Dogs take over territory, or enlarge their territory, by peeing or pooping in certain areas, as a marker. Lets just say you wanted to go for a walk down the road, and took your dog with you, either on leash or without (!!). During that walk, your dog relieved himself somewhere. Leaving his scent on the side of the road. That scent just became a marker, that your dog may want to revisit, to refresh the marker.
If your dog lives in your home
and is never allowed off leash when outside, or has a secure fenced area to live in, this will not be a problem. However, if you expect your dog to live on your property, mostly unsupervised, that will be a big problem over time.
So to train your dog to stay within your set boundaries, you must take your dog around your property boundaries every day. On leash preferably if your dog does not have a good recall (coming when called). On these boundary walks, your dog will relieve him or herself, leaving a marker of his or her scent. This scent lets other dogs know that your property has a dog in charge.
If you have to take your dog off your property, use your vehicle instead. This prevents your dog from marking off your property, and thereby sets a good foundation for training. By all means, when travelling with your dog, please don’t make your dog travel in your truck bed. It’s incredibly dangerous for your dog. A sturdy kennel, securely strapped onto your truck bed or in your truck cab belted into a harness, are the only safe alternatives. I have seen a dog jump off a truck bed and nearly killed.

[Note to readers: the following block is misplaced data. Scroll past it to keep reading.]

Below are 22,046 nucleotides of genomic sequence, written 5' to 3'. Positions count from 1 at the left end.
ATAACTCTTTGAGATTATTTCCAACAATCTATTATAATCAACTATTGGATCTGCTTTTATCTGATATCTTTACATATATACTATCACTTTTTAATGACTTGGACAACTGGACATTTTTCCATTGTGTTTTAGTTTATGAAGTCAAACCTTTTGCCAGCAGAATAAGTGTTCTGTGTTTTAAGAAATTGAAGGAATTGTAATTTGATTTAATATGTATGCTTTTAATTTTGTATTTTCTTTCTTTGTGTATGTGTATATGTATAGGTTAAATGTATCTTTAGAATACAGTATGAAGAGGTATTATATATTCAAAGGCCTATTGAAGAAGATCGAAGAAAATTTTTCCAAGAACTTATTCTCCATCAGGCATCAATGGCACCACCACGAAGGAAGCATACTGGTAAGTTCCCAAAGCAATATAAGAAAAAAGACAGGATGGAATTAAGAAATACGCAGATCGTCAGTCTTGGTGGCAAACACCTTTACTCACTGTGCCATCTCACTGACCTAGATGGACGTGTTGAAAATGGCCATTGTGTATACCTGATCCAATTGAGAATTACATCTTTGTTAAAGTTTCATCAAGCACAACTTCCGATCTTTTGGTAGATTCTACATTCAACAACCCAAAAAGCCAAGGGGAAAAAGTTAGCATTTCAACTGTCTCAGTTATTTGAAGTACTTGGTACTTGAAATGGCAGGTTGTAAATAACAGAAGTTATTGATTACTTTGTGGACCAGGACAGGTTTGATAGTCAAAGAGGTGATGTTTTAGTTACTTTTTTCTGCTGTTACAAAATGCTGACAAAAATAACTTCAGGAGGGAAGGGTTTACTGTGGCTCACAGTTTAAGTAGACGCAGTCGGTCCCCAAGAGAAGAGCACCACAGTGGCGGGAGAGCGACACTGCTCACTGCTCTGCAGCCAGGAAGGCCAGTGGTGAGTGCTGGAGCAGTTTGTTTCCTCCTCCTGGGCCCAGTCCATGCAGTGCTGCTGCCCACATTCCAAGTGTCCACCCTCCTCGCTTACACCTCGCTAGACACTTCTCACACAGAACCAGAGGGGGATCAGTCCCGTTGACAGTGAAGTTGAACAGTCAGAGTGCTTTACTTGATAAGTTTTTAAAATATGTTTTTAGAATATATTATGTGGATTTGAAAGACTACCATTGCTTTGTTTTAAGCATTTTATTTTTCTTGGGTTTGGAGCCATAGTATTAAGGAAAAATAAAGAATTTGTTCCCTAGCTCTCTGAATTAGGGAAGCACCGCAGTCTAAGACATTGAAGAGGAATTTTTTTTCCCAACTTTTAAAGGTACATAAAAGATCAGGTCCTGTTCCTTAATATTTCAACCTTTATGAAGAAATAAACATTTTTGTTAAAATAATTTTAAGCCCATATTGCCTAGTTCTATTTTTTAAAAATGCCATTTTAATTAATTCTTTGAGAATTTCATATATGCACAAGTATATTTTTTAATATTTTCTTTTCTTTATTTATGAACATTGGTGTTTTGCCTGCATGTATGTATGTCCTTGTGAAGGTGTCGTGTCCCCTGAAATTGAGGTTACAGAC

A friend of my son’s had a dog killed when the dog jumped out of an open car window, while driving 100 kms per hour! If that dog had been harnessed to a seat belt, he might still be alive today.
For the first 2-3 years of your outdoor dogs life
he or she should never be allowed unsupervised on your property. You will need to contain your dog safely, in a fenced area or large dog run when you can’t supervise. Even when you can determine that your dog is reliable during the daylight hours, your dog should still be contained securely at night.
There are many dangers to a dog during the night hours, predators like wolves, coyotes and others, are more active after dark. Coyotes have been known to lure a dog out to where the rest of the pack is waiting. Coyotes will literally tear your dog to pieces if they have lured your dog out as their next meal. A horrible death to be sure.
Chaining or tying up your dog is not healthy for your dog’s mental state, except for short periods of time. Dogs feel more insecure and trapped, while on a chain. This will lead to more barking, nuisance barking out of need to get attention, or because of fear. Also, if you don’t teach your dog boundaries, once your dog is let off the chain, he or she is more likely to take off on you. After being confined for a long period of time on a chain, the sheer frustration of this kind of life, may send your dog running all over the neighbourhood, making up for lost time.
Chaining up your dog
does NOT teach him or her to stay home. I see my neighbours do this, and it does not work. Yes, it keeps your dog secure to a certain extent, but it is a miserable life to be sure. Likewise, confining your dog in a small kennel, with barely any room to run around, is equally as miserable and cruel.
Obviously dogs are not human, are not furry ‘children’, even though many humans treat them this way. However, dogs do have many of the same needs and emotions that humans do. For example, the needs we share of needing to burn off excess energy, having some fun, companionship via friends, are just as important as the more obvious need for shelter, food and water.
When those needs are not met, a dog will go looking for them when given a chance. When dogs run away, there is always a reason. When dogs regularily leave your property, to go elsewhere, it can be for adventure and fun, or it might be for physical reasons, like food.
Give your dogs companionship